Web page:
Buchanan, along with Milton Friedman and many others, correctly pointed out that government failures are as numerous as market failures. So, even in areas like infrastructure or education, it is necessary to compare the benefits and costs of the imperfect fiscal and regulatory policies likely to be implemented by fallible, self-interested officials with potentially imperfect market outcomes.
These government failures include rent-seeking, pork-barrel spending, social engineering, regulatory capture, and induced dependency. Market failures or claims of unmet need are not sufficient to prescribe government intervention in the private economy, because the cure may be worse than the disease.
There are, of course, important, successful government programs. In America, the post-World War II G.I. Bill financed higher education for demobilized soldiers, and was a highly beneficial public investment in human capital. Social Security has helped reduce poverty among the elderly. The military has kept the US safe and free.
But the gap between textbook solutions drawn up in universities and think tanks and the reality on the ground can be vast. More spending or regulation does not always lead to better outcomes.
Government spending is no less subject to diminishing returns than anything else. Programs become entrenched, develop powerful constituencies, and are hard to shrink. Few programs are targeted carefully enough to real needs – or to the really needy – as politicians buy votes by spreading coverage far beyond what is needed to achieve programs’ stated goals. Hence Buchanan’s disdain for romanticizing government action.
In country after country, one casualty of the ongoing debate over spending, taxes, deficits, and debt has been efforts to make government more effective and efficient. In most areas of government, from defense to entitlements, better outcomes can be achieved at much lower cost, which should please both the left and the right.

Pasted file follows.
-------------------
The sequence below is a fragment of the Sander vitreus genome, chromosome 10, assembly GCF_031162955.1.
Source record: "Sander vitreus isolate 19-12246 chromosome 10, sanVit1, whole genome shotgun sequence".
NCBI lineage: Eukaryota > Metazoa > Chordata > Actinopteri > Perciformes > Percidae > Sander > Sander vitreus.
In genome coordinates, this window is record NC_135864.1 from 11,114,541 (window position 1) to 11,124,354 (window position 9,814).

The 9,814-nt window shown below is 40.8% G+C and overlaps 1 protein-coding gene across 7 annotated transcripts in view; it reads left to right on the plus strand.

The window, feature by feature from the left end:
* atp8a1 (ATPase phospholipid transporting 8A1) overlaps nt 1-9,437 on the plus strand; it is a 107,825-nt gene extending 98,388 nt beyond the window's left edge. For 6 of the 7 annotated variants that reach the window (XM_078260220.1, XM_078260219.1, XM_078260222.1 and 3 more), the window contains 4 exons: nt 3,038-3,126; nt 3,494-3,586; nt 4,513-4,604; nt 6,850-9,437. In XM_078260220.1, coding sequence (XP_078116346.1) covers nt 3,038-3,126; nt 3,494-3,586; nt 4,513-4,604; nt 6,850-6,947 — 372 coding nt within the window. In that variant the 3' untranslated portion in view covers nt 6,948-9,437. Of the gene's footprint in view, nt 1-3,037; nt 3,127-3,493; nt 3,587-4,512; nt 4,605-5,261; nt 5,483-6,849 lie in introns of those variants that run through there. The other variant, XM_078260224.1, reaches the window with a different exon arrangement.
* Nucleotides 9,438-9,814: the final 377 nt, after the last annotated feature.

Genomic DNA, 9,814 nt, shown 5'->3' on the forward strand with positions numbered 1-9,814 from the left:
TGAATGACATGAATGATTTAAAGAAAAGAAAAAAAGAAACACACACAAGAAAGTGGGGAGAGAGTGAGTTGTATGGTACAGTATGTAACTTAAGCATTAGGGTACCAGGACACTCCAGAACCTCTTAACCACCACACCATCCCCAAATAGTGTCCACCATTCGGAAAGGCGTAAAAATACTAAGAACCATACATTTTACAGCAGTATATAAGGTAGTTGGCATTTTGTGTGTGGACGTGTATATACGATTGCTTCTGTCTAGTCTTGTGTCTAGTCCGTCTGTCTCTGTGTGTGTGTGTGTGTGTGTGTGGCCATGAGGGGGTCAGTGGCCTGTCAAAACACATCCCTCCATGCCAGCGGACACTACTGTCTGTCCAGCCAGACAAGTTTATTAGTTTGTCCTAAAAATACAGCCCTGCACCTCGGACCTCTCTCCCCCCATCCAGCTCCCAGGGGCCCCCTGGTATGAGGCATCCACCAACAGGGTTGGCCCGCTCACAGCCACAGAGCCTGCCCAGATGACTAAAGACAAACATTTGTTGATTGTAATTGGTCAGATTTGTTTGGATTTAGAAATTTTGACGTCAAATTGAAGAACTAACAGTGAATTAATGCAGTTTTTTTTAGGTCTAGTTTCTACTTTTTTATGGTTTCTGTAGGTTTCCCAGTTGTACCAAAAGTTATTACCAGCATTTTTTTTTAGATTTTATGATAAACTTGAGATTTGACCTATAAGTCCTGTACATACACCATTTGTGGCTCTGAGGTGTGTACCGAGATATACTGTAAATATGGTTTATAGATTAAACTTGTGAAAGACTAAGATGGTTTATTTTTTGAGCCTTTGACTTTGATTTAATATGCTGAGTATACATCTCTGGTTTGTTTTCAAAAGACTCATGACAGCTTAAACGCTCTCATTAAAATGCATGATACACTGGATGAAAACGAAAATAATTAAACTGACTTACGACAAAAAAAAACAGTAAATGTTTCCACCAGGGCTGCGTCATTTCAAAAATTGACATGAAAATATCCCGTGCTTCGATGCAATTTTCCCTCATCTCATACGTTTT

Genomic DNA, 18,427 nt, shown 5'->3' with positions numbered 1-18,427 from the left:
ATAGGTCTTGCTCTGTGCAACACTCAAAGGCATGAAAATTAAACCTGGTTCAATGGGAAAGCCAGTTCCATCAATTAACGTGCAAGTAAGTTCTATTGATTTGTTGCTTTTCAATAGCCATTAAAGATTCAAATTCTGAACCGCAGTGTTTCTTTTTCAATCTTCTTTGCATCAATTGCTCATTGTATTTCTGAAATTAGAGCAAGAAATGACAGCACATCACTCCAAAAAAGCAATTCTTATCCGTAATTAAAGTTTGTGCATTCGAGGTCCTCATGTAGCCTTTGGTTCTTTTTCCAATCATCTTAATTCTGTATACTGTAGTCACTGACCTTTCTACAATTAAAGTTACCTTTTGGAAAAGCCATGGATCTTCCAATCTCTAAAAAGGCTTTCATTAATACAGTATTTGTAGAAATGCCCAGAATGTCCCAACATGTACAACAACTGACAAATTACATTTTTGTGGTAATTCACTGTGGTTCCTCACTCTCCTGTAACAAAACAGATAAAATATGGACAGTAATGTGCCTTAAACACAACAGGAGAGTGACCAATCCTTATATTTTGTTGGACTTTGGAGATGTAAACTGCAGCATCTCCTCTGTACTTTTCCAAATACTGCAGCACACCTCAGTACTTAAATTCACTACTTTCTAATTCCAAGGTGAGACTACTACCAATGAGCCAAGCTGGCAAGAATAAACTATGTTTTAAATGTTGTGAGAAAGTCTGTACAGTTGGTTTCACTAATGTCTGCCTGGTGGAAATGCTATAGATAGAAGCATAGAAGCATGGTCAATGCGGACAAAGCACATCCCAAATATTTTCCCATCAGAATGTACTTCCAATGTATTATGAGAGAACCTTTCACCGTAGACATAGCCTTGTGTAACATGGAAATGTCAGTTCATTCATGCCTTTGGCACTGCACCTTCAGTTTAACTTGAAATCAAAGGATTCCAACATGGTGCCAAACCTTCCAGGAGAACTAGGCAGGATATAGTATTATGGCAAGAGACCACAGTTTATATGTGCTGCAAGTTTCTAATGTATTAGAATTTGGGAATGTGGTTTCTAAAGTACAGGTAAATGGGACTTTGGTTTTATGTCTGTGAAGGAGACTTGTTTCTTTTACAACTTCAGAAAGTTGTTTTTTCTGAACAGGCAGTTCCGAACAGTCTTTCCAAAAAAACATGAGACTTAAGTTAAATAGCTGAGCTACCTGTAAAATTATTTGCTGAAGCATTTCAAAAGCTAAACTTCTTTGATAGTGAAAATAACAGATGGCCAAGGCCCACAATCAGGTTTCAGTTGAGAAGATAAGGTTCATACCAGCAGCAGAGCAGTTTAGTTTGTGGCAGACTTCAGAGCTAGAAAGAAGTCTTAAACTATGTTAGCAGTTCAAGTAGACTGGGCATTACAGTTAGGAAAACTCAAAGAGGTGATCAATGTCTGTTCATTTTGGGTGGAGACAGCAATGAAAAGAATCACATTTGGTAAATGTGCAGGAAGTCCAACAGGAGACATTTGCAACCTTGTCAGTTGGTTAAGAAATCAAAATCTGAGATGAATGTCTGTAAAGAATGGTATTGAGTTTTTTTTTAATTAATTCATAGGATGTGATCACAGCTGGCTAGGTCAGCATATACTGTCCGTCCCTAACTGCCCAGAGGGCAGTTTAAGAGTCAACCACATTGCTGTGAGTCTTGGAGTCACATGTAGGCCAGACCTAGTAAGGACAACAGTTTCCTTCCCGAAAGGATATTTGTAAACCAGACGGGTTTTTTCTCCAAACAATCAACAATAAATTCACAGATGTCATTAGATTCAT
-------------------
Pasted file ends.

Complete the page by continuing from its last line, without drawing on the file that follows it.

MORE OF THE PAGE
For example, America’s federal government has 47 separate job-training programs in nine different agencies, costing almost $20 billion a year, most of which the Government Accountability Office reckons are ineffective or poorly run. President Barack Obama added the 47th – for green-energy job training – in 2009. The success rate was so poor (a tiny percentage of participants got targeted jobs) that the Labor Department’s Inspector General recommended shutting it down – and this at a time of massive unemployment, with firms listing millions of job openings but unable to find workers with the required skills.
We have seen what ultimately results when unsustainable spending leads to exploding debt: economic chaos and human tragedy. Somewhere between “romanticized” government solutions to problems and Buchanan’s self-interested government officials, we must find leaders willing to eliminate poorly performing programs; modernize, streamline, and consolidate others; improve services; and limit pressure for ever-higher growth-destroying taxes.